This month we are meeting Jonathan Mudge who is the Annotation Project Leader in the HAVANA group.
What is your job in Ensembl?
I’m a Team Leader in the HAVANA group. We focus on manual gene annotation of the human and mouse genomes, which forms the core of the genesets produced for these species as part of the GENCODE / Ensembl projects.
What do you enjoy about your job?
We’re pushing forward the frontiers of our field – routinely finding stuff that no-one has seen before, developing new analytical methods etc – and yet at the same time our resources remain central to pretty much all fields of genome science across the world. What we do is important.
What are you currently working on?
My own particular interests are in understanding the complexity of the human transcriptome, including alternative splicing, and gene regulation events. Right now we’re working on methods to better identify the portion of the transcriptome that encodes for protein (which seems to be less than you might think). I’m also starting to think a lot more about the intersection of our gene models with disease-associated variation datasets.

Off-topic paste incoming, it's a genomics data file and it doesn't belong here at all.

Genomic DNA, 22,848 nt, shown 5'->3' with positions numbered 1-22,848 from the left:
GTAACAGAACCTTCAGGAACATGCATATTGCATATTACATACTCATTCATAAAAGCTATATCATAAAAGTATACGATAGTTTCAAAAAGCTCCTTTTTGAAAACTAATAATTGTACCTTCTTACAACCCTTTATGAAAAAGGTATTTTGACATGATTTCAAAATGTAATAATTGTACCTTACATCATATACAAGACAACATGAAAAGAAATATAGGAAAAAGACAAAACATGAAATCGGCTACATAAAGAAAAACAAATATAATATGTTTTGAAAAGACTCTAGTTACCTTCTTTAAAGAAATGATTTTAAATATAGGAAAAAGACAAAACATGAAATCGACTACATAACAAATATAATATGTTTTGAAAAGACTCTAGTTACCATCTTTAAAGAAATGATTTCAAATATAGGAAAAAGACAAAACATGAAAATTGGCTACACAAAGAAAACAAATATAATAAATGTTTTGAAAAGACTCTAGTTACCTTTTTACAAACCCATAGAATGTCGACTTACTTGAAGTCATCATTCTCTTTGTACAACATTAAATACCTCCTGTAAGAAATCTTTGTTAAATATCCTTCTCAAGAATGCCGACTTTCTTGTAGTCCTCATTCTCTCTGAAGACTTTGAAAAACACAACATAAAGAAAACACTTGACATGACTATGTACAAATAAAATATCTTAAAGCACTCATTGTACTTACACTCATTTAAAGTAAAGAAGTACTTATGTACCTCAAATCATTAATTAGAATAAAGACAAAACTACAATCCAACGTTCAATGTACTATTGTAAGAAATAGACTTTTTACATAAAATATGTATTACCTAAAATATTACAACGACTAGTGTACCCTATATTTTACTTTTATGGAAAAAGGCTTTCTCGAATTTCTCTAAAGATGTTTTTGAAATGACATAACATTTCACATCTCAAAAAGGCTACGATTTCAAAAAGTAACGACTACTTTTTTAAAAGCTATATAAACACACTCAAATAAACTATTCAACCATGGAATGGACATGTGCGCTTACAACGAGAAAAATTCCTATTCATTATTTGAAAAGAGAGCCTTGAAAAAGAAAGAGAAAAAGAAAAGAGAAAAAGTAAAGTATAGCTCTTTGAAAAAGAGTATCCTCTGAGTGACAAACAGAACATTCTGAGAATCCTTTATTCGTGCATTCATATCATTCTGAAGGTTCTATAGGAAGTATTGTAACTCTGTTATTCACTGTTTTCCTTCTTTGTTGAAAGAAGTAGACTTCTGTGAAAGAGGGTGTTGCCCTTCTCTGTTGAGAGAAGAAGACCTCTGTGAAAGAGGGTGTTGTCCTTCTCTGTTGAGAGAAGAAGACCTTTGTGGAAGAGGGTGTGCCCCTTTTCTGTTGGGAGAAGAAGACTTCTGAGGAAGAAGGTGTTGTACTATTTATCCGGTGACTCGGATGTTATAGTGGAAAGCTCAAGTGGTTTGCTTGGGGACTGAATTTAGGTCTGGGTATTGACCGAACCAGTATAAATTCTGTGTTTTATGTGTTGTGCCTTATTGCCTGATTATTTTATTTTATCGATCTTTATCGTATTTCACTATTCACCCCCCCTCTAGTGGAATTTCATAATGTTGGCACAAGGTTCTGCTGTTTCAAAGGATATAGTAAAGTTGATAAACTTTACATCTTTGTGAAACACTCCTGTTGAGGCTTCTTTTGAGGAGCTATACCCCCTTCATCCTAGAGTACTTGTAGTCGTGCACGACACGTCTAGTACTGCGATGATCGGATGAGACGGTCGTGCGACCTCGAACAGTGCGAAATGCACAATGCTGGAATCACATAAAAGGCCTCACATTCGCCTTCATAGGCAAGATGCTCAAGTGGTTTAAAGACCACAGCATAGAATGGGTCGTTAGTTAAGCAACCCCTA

What is your typical day?
I’ll usually be found in the HAVANA office, doing whatever needs to be done. In truth, interesting science usually seems to take preference over more bureaucratic duties, though I’m working on that…
How did you end up here?
I grew up in Glasgow, then went to Edinburgh to do a degree in Genetics. Immediately after that I did a PhD on primate chromosome evolution at the Life Centre at Newcastle University, before serving a dozen or so years at the Wellcome Sanger Institute (as it is now called) as part of the HAVANA team. We moved to EMBL-EBI in 2017.
What surprised you most about Ensembl when you started working here?
I knew a lot about the genebuilding efforts due to our collaborative work while at the Wellcome Sanger Institute. Nonetheless, I’d still underestimated the breadth of stuff that Ensembl actually does.